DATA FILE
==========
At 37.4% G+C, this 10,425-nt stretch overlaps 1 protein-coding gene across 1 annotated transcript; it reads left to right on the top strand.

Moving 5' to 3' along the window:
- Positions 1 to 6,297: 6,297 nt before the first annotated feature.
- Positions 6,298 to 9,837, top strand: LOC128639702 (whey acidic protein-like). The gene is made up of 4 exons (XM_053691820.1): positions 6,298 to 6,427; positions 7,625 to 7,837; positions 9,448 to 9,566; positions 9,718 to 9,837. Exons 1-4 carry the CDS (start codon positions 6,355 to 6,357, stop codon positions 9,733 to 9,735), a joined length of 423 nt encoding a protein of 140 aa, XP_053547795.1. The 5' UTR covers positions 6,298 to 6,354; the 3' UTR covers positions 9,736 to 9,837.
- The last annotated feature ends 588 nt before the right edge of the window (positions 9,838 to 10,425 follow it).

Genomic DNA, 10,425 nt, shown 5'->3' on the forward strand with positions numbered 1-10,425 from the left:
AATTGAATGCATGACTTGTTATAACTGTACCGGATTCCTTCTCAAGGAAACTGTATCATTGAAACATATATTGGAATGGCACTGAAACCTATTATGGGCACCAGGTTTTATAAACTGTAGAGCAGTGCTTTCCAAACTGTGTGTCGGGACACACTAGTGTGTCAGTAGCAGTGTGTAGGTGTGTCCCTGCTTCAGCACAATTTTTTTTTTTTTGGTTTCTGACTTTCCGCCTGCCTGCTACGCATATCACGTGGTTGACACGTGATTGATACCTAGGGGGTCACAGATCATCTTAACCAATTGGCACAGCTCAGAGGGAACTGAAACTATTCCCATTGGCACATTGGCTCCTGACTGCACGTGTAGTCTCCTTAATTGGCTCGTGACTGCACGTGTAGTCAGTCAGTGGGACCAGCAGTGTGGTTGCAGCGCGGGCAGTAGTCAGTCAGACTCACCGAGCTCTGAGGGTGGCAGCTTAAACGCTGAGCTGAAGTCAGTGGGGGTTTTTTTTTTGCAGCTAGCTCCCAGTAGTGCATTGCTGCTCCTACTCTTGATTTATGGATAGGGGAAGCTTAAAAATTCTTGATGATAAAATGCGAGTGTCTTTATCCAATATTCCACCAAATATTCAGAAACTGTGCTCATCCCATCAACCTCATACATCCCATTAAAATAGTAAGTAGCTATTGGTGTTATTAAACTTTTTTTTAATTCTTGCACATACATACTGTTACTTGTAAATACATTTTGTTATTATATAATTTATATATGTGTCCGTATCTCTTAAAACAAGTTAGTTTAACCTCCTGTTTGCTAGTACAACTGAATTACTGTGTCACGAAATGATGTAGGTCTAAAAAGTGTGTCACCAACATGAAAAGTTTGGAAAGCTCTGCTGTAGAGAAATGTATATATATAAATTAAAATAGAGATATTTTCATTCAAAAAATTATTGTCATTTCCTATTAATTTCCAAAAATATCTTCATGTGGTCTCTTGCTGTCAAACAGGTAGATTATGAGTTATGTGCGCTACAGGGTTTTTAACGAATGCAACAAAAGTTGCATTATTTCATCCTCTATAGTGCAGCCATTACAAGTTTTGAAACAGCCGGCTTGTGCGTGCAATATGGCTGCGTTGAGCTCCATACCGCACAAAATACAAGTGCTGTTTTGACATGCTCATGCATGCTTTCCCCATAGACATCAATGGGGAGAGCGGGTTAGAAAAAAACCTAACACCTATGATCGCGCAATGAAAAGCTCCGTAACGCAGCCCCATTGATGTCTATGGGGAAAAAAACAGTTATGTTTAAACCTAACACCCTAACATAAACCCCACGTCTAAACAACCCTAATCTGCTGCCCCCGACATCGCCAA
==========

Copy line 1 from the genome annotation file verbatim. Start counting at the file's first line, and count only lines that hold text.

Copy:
At 37.4% G+C, this 10,425-nt stretch overlaps 1 protein-coding gene across 1 annotated transcript; it reads left to right on the top strand.